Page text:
Cult actress Rossy de Palma gives a tour of her hilarious Instagram feed


Once, early in March, during a beautiful Mexico City morning, I was sitting under a large umbrella in the courtyard of the Four Seasons with the Modigliani-mugged actress Rossy de Palma, the star player of director Pedro Almodóvar’s sweeping output. She has appeared in Law of Desire [1987] and Women on the Verge of a Nervous Breakdown [1988] as well as countless other films. We were both staring at her Instagram through her shattered iPhone screen, me from across the table, her down her legendary aquiline nose. She was in town for Liberatum, a cross-continental festival designed to promote the exchange of culture across borders, previously staged in countries like the U.K. and Turkey. It was started by the entrepreneur and gadabout Pablo Ganguli. This year it took place in Mexico to undermine Trump. De Palma’s contribution was a performance of “Traveling Lady,” a one-woman, multimedia play about Nellie Bly that included graphics and a zany infomercial break. Despite being directed by Jessica Mitrani, it was distinctly her, at once both wildly witty and notably unorthodox.

Offstage, de Palma had been fiercely adding to her Instagram—doing impromptu photoshoots in the hotel’s courtyard, zooming in and out of landmarks and locals on the street hawking all kinds of antojitos. She is, she admits, “a little bit” addicted to the social platform. “Life is better inside Instagram,” she says. “It’s true that, artistically, it’s so very interesting. You can keep in touch with a lot of inspiring people. You can be on a mission without moving from your place.”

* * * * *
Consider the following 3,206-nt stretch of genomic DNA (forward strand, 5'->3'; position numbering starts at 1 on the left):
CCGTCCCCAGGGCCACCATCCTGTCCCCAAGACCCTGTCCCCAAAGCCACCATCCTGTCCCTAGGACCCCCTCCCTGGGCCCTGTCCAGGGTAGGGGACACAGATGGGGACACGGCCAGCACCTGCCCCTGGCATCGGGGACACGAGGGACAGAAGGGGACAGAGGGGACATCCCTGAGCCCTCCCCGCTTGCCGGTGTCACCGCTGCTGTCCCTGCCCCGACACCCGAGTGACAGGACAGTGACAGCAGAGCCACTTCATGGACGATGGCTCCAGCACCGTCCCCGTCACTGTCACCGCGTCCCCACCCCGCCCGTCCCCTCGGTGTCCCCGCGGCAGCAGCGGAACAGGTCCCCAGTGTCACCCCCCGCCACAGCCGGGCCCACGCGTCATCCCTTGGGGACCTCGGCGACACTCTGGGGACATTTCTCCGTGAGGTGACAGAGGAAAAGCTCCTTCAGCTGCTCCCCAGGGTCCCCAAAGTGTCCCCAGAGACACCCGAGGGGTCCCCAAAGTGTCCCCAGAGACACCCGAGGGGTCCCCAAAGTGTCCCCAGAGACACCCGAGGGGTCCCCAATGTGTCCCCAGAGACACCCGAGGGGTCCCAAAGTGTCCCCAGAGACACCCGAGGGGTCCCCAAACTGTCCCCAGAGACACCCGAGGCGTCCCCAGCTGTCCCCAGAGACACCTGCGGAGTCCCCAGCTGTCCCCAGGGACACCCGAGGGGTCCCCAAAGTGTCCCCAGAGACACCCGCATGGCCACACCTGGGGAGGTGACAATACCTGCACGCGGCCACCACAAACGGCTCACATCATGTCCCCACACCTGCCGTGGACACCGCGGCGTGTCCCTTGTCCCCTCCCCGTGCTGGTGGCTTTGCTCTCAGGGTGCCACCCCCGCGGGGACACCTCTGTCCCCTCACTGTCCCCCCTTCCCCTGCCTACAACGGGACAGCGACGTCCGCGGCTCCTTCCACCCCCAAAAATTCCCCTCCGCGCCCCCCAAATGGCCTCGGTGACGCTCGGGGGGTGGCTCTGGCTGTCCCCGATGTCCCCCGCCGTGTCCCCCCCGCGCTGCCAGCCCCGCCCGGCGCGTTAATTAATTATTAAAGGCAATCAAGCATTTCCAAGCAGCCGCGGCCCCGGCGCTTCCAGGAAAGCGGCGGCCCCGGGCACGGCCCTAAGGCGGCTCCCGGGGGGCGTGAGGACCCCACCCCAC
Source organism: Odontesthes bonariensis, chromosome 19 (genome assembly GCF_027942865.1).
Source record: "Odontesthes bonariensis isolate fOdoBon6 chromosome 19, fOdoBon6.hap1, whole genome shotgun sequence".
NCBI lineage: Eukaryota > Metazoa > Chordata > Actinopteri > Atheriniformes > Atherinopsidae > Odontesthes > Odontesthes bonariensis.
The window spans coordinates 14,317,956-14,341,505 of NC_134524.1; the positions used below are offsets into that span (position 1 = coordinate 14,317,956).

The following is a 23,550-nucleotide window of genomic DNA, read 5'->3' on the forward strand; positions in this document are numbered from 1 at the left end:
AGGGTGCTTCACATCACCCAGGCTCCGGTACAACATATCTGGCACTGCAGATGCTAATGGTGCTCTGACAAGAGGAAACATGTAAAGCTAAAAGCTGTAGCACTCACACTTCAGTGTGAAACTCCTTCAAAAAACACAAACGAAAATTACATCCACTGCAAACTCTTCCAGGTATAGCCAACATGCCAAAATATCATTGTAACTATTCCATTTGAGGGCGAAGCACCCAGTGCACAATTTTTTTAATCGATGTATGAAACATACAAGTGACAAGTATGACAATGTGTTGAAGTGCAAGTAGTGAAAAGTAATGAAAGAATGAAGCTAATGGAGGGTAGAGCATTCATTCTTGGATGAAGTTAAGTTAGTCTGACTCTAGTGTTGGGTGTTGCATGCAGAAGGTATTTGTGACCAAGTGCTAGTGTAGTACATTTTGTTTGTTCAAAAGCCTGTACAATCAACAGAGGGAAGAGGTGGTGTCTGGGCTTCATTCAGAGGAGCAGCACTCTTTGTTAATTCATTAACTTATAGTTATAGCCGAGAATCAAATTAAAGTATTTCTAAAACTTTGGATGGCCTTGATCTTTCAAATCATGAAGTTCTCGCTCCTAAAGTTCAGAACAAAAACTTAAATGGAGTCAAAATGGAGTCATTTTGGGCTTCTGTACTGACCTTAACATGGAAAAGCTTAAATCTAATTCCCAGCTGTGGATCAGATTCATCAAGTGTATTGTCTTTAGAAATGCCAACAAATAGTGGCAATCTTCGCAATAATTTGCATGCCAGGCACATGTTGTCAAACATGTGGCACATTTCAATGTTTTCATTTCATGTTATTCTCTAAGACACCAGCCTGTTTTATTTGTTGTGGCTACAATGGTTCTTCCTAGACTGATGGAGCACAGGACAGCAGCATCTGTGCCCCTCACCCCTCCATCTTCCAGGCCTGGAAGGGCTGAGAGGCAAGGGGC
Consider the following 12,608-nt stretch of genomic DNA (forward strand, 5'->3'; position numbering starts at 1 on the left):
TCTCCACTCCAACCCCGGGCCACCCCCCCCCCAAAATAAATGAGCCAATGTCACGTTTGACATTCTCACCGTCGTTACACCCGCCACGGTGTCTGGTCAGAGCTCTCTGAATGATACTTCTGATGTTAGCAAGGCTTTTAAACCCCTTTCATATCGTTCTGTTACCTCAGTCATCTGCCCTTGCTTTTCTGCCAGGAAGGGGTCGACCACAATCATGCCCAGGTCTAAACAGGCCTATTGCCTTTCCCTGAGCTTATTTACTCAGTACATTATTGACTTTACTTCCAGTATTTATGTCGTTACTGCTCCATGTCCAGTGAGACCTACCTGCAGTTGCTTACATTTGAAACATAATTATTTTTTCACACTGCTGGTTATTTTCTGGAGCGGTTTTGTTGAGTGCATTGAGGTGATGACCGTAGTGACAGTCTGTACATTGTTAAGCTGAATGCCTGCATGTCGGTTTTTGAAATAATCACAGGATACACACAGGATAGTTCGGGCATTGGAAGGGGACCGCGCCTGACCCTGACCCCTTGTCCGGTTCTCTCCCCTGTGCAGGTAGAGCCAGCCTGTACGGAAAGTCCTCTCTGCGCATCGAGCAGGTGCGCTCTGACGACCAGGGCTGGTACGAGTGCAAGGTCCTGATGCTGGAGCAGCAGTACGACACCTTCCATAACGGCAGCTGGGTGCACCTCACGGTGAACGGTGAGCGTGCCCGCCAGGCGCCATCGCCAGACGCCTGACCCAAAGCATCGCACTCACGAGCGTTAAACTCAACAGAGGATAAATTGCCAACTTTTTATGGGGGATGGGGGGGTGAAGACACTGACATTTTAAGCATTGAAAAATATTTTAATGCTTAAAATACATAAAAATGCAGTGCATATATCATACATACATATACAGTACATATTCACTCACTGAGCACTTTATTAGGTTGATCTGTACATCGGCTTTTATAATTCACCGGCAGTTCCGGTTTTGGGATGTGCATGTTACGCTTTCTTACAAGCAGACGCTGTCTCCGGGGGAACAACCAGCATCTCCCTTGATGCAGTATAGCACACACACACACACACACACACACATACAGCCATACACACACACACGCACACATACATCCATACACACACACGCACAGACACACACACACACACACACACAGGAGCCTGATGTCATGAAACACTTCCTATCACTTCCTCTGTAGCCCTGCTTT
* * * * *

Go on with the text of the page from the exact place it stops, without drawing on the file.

She has been on a mission since she was discovered in 1986 by her benefactor, the Spanish director Pedro Almodóvar. There is a heavily spun and tightly wound tale about their fated meeting. As the story goes, he was eating at a café in Madrid where de Palma was a waitress. She had just crash landed in Madrid at the height of La Movida Madrileña. There, she moonlit as a singer for her fledgling band Peor Impossible (“worst possible”). When she served the director, she caught his eye. Almodóvar was compelled to cast her in his film.

“That … is a legend,” she tells me, the words tumbling forth in a way that makes you sit up straighter. “I was working in a rockabilly bar, because I arrived in Madrid with my band, Peor Impossible, very well known at that time already. We had a song that summer that everybody was singing, ‘Susurrando.’ [Our band was] nine people, or even ten, and we were very theatrical. Pedro loved us and came to our concerts. Pedro was already known in the underground world.”

“I wanted to go to a casting of Matador [1986], but I had a concert with my band in another city in Spain and I didn’t [go]. When I was working in that rockabilly bar, I was wearing this toupée, like the one you saw in Law of Desire [1987]. This was my real look in life. Pedro came [to the bar] with his costume designer to take a video. They were preparing the costumes for Carmen Maura, for Law of Desire, who was playing the trans [character]. I was 19 years old, I had an amazing body at that time and no money. I cut my own dresses, very sexy with the back naked.”


“Pedro said, ‘Where can we find these kinds of dresses because we are searching for something like that for Carmen Maura in the new film I am preparing.’ I said, ‘I made it myself.’ ‘What about your earrings?’ I made earrings at that time. I said, ‘I made them myself, too.’ He said, ‘Listen, we’d like you to come do a little scene in my new film.’ I said, ‘Of course I will. With pleasure.’ I wanted to go to Matador’s casting and I could not. Pedro told the makeup artist, ‘Don’t do her makeup, don’t dress her, she’s going to do it by herself.’ He was very happy. At the end [of the shoot] he said, ‘You did great.’ But I didn’t feel myself like a real actress because I was too much myself. He was very proud of me. He said, ‘Look at Rossy! She doesn’t know where she’s going to sleep tomorrow but she has an agenda!’”